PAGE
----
Life According to DeYoung

GOLDMINE|August 2020

Life According to DeYoung
DENNIS DEYOUNG TALKS OPENLY ABOUT HIS LIFE AND CAREER, AND DIVES INTO THE DEPTH OF HIS LATEST ALBUM, 26 EAST: VOLUME 1.
MARTIN POPOFF

Any of the million people who have recently gone online to see a 73-year-old Dennis DeYoung effortlessly sing the Styx hit “The Best of Times” like a young pomp-rock buck of 19... well, at that point you’re won over and ready for the man’s first solo album in 13 years, a record that delivers all the magic that made Styx great in their heyday, sprung from a logic-defying fountain of youth.

26 East: Volume 1 is all that and more, DeYoung collaborating with a man of equal top-shelf talent, namely Jim Peterik, the two of them crafting lush powerful pop, a bit of heaviness, a bit of prog, some poignant balladry and a number of surprises along the way, including a duet with Julian Lennon.

The record is deliberately autobiographical, charting DeYoung’s roots in the music biz stretching all the way back to 1961. “Yeah, but we weren’t really serious,” says DeYoung, dismissively. “We didn’t become a rock band until we saw The Beatles, and that took a couple of years. Before that I played the accordion. I didn’t play rock music. So we didn’t get serious about music until after The Beatles, and then really serious until after the five originals ended up in the same place in 1970. And that’s when we started doing demos. But before that, no, we were just making money, playing gigs, having a laugh.”

So that history is referenced, and then the arrival of fame, when DeYoung found out Styx was to have a lot of enemies — cue this record’s “With All Due Respect.”

“Styx was so immensely popular, in every imaginable, measurable way,” explains DeYoung, “and I would read reviews of us, and it was like we were the precursors of Covid. What we were feeding people was wrong and a terrible thing. And I used to think, why do all these people like us this much? You know what I’m saying? And that’s a disconnect you see when you get older. The rock press and their brutality to us... we were just making music. Here’s the review I used to read. I probably shouldn’t do this because I sound like a whiner but f**k it. Springsteen, we were way before Springsteen, a long time; it was Born in the USA that really kicked the can right down the road. But he always did good. We would go into a town and sell out the enormo-dome, whatever it was, 15,000 people screaming. And the next day it was the same review in every paper. How can bands like Styx play this place, and people like Bruce Springsteen, our hero, is relegated to the local performing arts theatre? You would read that over and over again. And I would think to myself, what?! There’s a disconnect to me. What do those two have to do with each other? Nothing.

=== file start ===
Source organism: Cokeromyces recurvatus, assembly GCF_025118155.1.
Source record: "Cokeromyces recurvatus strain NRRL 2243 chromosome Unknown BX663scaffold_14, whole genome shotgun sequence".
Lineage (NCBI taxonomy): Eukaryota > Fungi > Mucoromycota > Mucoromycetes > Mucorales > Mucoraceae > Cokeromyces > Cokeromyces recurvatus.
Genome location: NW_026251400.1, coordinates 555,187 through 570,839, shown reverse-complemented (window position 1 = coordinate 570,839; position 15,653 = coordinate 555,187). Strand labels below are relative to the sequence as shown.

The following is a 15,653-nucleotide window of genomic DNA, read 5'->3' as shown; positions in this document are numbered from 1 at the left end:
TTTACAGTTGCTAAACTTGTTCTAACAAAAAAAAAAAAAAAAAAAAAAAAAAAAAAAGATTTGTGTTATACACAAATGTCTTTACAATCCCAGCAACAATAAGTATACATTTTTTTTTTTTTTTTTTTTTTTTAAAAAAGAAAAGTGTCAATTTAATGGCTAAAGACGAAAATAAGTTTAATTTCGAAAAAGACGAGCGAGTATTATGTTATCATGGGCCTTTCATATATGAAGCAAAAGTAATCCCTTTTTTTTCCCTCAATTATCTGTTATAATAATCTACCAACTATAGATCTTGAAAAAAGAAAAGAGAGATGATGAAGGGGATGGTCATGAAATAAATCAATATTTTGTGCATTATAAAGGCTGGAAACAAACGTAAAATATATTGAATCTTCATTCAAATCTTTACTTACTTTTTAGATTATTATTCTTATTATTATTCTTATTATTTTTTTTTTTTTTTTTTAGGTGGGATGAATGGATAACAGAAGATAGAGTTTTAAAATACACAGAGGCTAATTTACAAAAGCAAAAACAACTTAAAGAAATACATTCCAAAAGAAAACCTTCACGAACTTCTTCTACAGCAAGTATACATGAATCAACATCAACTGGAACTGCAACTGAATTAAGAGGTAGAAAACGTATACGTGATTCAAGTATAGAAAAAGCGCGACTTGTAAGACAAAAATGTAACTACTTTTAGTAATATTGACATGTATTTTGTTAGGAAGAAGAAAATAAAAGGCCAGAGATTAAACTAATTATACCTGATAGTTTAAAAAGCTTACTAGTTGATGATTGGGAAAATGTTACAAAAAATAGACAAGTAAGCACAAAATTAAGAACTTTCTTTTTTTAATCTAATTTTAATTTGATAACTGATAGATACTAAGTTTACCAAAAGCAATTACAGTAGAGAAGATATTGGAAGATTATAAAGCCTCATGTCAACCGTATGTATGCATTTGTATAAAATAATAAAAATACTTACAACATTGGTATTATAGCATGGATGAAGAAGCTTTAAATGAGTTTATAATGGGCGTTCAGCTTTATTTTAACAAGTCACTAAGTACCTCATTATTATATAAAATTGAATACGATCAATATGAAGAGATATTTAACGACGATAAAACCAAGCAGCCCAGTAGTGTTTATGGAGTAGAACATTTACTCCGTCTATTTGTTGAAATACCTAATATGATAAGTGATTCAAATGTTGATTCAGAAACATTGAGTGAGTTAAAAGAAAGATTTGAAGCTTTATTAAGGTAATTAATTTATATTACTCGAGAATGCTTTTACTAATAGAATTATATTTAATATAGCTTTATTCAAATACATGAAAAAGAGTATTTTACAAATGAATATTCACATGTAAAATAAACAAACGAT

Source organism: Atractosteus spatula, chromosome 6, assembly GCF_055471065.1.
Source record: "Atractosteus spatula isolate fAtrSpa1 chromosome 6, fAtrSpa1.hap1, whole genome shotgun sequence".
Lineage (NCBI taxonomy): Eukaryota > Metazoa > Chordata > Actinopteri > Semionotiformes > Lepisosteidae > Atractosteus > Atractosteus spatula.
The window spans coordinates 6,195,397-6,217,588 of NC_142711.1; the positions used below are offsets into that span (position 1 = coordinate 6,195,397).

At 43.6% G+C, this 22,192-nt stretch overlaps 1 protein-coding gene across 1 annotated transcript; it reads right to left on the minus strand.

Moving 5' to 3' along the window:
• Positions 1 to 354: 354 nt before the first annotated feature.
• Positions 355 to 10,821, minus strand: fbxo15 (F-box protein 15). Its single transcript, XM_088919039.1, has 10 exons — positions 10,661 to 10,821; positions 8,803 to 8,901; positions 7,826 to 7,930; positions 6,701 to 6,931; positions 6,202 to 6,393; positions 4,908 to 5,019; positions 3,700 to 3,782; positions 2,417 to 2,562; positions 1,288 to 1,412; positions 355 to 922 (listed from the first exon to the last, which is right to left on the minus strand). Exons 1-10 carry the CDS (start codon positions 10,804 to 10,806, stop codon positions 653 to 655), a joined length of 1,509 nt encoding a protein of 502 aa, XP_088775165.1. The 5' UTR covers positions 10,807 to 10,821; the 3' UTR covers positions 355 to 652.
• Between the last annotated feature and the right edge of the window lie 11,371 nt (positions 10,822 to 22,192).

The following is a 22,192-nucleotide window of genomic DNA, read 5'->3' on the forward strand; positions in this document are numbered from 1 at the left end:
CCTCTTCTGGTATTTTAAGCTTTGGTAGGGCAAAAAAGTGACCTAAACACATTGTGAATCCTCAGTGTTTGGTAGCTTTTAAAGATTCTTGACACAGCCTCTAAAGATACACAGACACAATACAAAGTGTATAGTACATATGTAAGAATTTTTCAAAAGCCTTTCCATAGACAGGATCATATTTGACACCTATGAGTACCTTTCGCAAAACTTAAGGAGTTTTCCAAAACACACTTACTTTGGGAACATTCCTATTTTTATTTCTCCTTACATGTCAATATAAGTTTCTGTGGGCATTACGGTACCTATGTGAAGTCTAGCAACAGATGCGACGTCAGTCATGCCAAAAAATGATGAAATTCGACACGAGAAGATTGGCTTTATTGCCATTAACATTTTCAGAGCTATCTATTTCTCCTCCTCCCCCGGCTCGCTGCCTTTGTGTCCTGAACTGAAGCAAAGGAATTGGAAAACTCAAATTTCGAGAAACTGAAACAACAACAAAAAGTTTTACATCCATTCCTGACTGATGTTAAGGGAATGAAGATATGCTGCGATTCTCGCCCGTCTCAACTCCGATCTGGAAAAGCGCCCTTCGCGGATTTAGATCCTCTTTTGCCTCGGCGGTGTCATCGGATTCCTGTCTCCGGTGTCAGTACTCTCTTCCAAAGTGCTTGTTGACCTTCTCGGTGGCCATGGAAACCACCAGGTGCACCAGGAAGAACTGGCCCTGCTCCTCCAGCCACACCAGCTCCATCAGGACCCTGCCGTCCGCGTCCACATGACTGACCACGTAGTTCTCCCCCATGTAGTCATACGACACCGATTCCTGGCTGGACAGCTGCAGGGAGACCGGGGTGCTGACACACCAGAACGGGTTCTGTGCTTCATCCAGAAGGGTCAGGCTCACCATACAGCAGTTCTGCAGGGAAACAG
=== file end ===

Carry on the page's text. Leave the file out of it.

“But it’s like, you’re in the club, you’re not in the club. And it was a small group of people, mostly in New York or San Francisco, and of course from Great Britain, that would control popular tastes. Don’t people have different ideas and opinions? People all like the same thing?! How’s that possible? I can’t even get along with my kids. Anyway, I’m off on a tangent and I don’t want to talk about rock criticism, but when you talk to me, guys who have had music that has lasted a while in a pretty significant way, we do carry some scars. We’re thinking, what were we doing that was making people so mad?

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August 2020